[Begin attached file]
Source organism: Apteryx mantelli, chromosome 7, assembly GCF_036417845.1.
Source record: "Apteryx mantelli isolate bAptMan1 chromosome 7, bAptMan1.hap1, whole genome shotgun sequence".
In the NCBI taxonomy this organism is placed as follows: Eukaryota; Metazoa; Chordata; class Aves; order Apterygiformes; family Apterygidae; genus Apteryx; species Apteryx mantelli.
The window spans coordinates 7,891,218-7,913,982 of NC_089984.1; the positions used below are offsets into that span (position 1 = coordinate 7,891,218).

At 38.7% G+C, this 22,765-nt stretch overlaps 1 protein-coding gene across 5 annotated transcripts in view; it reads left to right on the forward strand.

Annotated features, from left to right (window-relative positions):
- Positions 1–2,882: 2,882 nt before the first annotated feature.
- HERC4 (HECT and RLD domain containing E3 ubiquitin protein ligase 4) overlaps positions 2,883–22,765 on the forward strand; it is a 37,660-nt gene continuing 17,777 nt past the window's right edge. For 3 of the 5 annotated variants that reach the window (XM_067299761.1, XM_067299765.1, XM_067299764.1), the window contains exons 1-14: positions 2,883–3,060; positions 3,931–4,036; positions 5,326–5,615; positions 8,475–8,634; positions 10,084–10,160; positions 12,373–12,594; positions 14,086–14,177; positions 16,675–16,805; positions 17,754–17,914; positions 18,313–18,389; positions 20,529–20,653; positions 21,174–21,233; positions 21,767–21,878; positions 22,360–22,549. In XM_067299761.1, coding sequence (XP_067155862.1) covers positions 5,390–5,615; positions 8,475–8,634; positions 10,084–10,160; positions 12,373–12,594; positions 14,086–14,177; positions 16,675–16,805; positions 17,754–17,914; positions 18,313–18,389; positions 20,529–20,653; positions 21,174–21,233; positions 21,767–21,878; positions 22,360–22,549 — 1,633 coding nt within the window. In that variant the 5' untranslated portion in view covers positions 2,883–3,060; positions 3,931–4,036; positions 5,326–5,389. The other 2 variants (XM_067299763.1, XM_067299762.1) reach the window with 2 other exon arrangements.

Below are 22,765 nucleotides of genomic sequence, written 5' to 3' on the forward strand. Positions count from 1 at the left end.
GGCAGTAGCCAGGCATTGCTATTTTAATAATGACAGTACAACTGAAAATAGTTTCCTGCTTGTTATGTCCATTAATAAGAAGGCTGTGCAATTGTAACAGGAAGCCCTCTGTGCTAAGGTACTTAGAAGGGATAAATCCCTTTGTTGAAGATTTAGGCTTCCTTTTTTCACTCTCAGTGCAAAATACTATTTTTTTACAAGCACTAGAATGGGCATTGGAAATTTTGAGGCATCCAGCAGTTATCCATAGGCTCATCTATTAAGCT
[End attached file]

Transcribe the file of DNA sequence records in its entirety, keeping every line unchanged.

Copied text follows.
Source organism: Apteryx mantelli, chromosome 7, assembly GCF_036417845.1.
Source record: "Apteryx mantelli isolate bAptMan1 chromosome 7, bAptMan1.hap1, whole genome shotgun sequence".
In the NCBI taxonomy this organism is placed as follows: Eukaryota; Metazoa; Chordata; class Aves; order Apterygiformes; family Apterygidae; genus Apteryx; species Apteryx mantelli.
The window spans coordinates 7,891,218-7,913,982 of NC_089984.1; the positions used below are offsets into that span (position 1 = coordinate 7,891,218).

At 38.7% G+C, this 22,765-nt stretch overlaps 1 protein-coding gene across 5 annotated transcripts in view; it reads left to right on the forward strand.

Annotated features, from left to right (window-relative positions):
- Positions 1–2,882: 2,882 nt before the first annotated feature.
- HERC4 (HECT and RLD domain containing E3 ubiquitin protein ligase 4) overlaps positions 2,883–22,765 on the forward strand; it is a 37,660-nt gene continuing 17,777 nt past the window's right edge. For 3 of the 5 annotated variants that reach the window (XM_067299761.1, XM_067299765.1, XM_067299764.1), the window contains exons 1-14: positions 2,883–3,060; positions 3,931–4,036; positions 5,326–5,615; positions 8,475–8,634; positions 10,084–10,160; positions 12,373–12,594; positions 14,086–14,177; positions 16,675–16,805; positions 17,754–17,914; positions 18,313–18,389; positions 20,529–20,653; positions 21,174–21,233; positions 21,767–21,878; positions 22,360–22,549. In XM_067299761.1, coding sequence (XP_067155862.1) covers positions 5,390–5,615; positions 8,475–8,634; positions 10,084–10,160; positions 12,373–12,594; positions 14,086–14,177; positions 16,675–16,805; positions 17,754–17,914; positions 18,313–18,389; positions 20,529–20,653; positions 21,174–21,233; positions 21,767–21,878; positions 22,360–22,549 — 1,633 coding nt within the window. In that variant the 5' untranslated portion in view covers positions 2,883–3,060; positions 3,931–4,036; positions 5,326–5,389. The other 2 variants (XM_067299763.1, XM_067299762.1) reach the window with 2 other exon arrangements.

Below are 22,765 nucleotides of genomic sequence, written 5' to 3' on the forward strand. Positions count from 1 at the left end.
GGCAGTAGCCAGGCATTGCTATTTTAATAATGACAGTACAACTGAAAATAGTTTCCTGCTTGTTATGTCCATTAATAAGAAGGCTGTGCAATTGTAACAGGAAGCCCTCTGTGCTAAGGTACTTAGAAGGGATAAATCCCTTTGTTGAAGATTTAGGCTTCCTTTTTTCACTCTCAGTGCAAAATACTATTTTTTTACAAGCACTAGAATGGGCATTGGAAATTTTGAGGCATCCAGCAGTTATCCATAGGCTCATCTATTAAGCT